The YCL board is assessing the options for the World Summit of Nobel Peace Laureates and will make a statement once a conclusion is reached. Our only goal is to do what is best for our city, the donors, and the Laureates. This is a very complex and sensitive situation. We remain open to any reasonable approach.

Furthermore, the Secretariat, attributed Laura Seydel and Mayor Reed as their source in their letter on January 10, 2015 and outlined a series of false and reckless allegations and decided to terminate its relationship with YCL. Mayor has repeatedly quoted in Atlanta Business Journal (on April 1, 2015) and at WABE Radio (May 7th) that if the Secretariat were to decide to move to another city, he would accept that.If Secretariat and the Mayor want to do their summit, they can certainly move forward on their own with any organization. They do not need YCL. YCL Board will meet as soon as possible to discuss the current situation.

Here is the letter of resignation from Jason Carter and Laura Turner Seydel, which outlines what happened from their point of view.

May 8, 2015

Dear Dr. Bhuiyan,

For months, we have worked alongside you and many others to hold a successful World Summit of Nobel Peace Laureates here in our hometown.  Over the last few weeks, however, it has become clear that holding a successful Summit is no longer your priority. 

We have been on the Board of Yunus Creative Labs (YCL) since its inception.  And the story of the last few weeks is a painful one for us.  When Professor Mohammad Yunus resigned from the board on April 9, 2015, it was obvious to everyone that YCL had reached a crisis point.  Not only had the City of Atlanta and the Secretariat of the World Summit of Nobel Peace Laureates issued statements of no confidence in your leadership, but now the organization was without its namesake. 

As a Board, we found ourselves in a position where the Mayor of Atlanta, the Secretariat, and Mohammad Yunus himself had all indicated that they would not participate in a summit where you played an organizing role.  It thus became clear that YCL could not carry out the Summit on its own.  

We know that you believe this is unfair.  But as a board, we were confronted with the reality that in order to hold successful Summit in Atlanta, YCL needed to transfer the organizational responsibility for the Summit to another group.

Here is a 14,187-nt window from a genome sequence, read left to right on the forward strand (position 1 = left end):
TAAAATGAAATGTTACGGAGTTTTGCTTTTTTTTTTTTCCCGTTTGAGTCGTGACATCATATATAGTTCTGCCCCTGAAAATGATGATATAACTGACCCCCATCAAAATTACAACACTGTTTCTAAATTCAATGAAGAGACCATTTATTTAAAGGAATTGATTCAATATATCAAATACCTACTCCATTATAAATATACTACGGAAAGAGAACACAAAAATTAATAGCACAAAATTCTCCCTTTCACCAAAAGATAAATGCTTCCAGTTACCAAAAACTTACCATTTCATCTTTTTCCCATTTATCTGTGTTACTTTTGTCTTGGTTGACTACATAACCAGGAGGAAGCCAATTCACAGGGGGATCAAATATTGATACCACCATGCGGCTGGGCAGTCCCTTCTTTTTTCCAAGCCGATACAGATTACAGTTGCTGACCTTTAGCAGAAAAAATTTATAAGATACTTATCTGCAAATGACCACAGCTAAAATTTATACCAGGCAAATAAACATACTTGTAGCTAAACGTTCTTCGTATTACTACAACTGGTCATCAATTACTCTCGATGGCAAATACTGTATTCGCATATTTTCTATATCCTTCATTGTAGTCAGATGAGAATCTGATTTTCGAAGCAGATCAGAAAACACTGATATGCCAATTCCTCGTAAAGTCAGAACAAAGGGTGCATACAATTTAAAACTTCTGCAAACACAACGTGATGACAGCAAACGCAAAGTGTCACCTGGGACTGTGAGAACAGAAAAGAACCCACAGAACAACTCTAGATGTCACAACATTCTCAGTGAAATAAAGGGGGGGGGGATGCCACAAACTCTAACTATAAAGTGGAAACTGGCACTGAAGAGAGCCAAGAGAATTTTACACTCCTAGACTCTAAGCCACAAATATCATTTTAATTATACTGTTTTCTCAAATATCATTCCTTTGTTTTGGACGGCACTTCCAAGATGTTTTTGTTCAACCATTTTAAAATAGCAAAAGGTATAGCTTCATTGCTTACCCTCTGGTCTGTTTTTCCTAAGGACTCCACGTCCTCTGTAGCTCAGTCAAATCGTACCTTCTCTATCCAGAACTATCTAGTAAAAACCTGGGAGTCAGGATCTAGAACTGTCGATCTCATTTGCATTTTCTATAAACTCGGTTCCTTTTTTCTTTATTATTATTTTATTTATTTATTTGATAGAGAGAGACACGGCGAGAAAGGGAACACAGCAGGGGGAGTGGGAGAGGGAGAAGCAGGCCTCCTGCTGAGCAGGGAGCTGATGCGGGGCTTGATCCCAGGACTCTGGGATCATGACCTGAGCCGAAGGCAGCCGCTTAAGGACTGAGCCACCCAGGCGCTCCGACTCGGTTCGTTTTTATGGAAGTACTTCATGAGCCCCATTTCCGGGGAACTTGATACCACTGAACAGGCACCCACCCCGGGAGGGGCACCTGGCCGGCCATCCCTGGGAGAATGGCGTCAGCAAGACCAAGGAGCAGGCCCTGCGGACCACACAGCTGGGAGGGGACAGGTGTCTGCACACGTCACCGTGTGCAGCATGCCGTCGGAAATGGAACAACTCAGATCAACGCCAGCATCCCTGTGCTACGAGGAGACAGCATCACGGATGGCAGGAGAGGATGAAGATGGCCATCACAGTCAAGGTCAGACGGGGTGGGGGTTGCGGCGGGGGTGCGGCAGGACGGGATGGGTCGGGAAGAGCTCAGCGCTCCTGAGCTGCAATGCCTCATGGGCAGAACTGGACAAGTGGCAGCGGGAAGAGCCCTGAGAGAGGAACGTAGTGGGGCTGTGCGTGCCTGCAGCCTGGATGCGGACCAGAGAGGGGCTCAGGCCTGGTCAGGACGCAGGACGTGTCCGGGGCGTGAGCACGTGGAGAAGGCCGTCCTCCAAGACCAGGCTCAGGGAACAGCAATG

In response to this crisis, over the past month, a number of people in the City began seeking out partners for YCL so that we could continue with the mission of holding a successful Summit in Atlanta.  Again, this was—and is—the only way for YCL to achieve its essential purpose. 

Despite the hours of work that we and others have put into this project, you have personally rejected every proposal that we have placed before you.  You have also refused to articulate any alternative plan for how YCL can hold the event or gracefully step aside as the sponsor.  And what’s more, as the Chair of the YCL Board, you have sole responsibility for calling meetings absent a vote by two-thirds of the Board.  It is apparent that you control four of the seven Board votes, and thus you have complete control over the meetings.  You have used this power to manipulate the meeting schedule and to prevent the Board from either meeting or taking a vote. 

Specifically, you knew that the Secretariat was meeting on May 2, 2015 to decide whether to keep the Summit in Atlanta.  You also knew that any potential partner would only agree to join in the effort to hold a Summit if the Secretariat agreed to keep the Summit in Atlanta.  Despite numerous pleas from board members that we should have a board meeting prior to the May 2 date, you refused.  In fact, you scheduled the meeting for May 12—evidencing your intention to disregard the Secretariat and its deadline.

On Friday May 1, you met for several hours with Jason Carter and a group of others to discuss a proposal from a prominent Atlanta group, of which you are a member.  The proposal would have transferred responsibility for the Summit to the group.  But it would have also allowed you and your wife to have significant titles, and to dremain involved in (though not in control of) the management of the Summit.  You not only rejected the proposal, but you left in the middle of the meeting and did not return. 

You did this despite knowing that the Secretariat meeting the very next day could eliminate YCL’s ability to hold the Summit in Atlanta.  With no alternative in sight, your refusal to carry this proposal to the Board, and your refusal to entertain it before the Secretariat’s meeting recklessly placed YCL’s interest in jeopardy.

The Secretariat met on May 2, 2015.  As a result of your actions, the Secretariat issued a statement indicating that YCL would need to transfer responsibility for the Summit to another organization or the Summit would be moved to a different city.  Again, it was clear that if the official Summit was moved to a different City, this would be a horrible result.  It would not only harm Atlanta, but it would make it impossible for YCL to achieve the purpose for which it existed and for which it raised money from its donors.  Because two board members intervened with the Secretariat and asked for more time, the Secretariat extended the deadline for agreeing to this transfer to May 9, 2015.